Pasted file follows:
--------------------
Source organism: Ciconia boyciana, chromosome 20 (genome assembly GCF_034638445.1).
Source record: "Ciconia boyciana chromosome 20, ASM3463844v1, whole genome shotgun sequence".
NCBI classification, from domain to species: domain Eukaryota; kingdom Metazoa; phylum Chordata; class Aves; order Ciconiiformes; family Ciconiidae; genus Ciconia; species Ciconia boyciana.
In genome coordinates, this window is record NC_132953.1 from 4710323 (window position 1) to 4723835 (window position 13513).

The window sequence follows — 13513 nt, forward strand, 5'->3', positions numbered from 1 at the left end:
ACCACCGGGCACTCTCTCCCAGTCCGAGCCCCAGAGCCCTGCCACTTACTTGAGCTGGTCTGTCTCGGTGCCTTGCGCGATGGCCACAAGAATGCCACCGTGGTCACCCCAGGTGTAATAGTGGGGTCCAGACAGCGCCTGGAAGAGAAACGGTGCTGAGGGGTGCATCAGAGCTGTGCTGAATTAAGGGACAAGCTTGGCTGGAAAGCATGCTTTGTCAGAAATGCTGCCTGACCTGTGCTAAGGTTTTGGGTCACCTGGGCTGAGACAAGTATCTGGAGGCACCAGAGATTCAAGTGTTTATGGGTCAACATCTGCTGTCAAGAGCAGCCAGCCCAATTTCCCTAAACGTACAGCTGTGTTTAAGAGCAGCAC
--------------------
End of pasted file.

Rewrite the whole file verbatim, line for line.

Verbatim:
Source organism: Ciconia boyciana, chromosome 20 (genome assembly GCF_034638445.1).
Source record: "Ciconia boyciana chromosome 20, ASM3463844v1, whole genome shotgun sequence".
NCBI classification, from domain to species: domain Eukaryota; kingdom Metazoa; phylum Chordata; class Aves; order Ciconiiformes; family Ciconiidae; genus Ciconia; species Ciconia boyciana.
In genome coordinates, this window is record NC_132953.1 from 4710323 (window position 1) to 4723835 (window position 13513).

The window sequence follows — 13513 nt, forward strand, 5'->3', positions numbered from 1 at the left end:
ACCACCGGGCACTCTCTCCCAGTCCGAGCCCCAGAGCCCTGCCACTTACTTGAGCTGGTCTGTCTCGGTGCCTTGCGCGATGGCCACAAGAATGCCACCGTGGTCACCCCAGGTGTAATAGTGGGGTCCAGACAGCGCCTGGAAGAGAAACGGTGCTGAGGGGTGCATCAGAGCTGTGCTGAATTAAGGGACAAGCTTGGCTGGAAAGCATGCTTTGTCAGAAATGCTGCCTGACCTGTGCTAAGGTTTTGGGTCACCTGGGCTGAGACAAGTATCTGGAGGCACCAGAGATTCAAGTGTTTATGGGTCAACATCTGCTGTCAAGAGCAGCCAGCCCAATTTCCCTAAACGTACAGCTGTGTTTAAGAGCAGCAC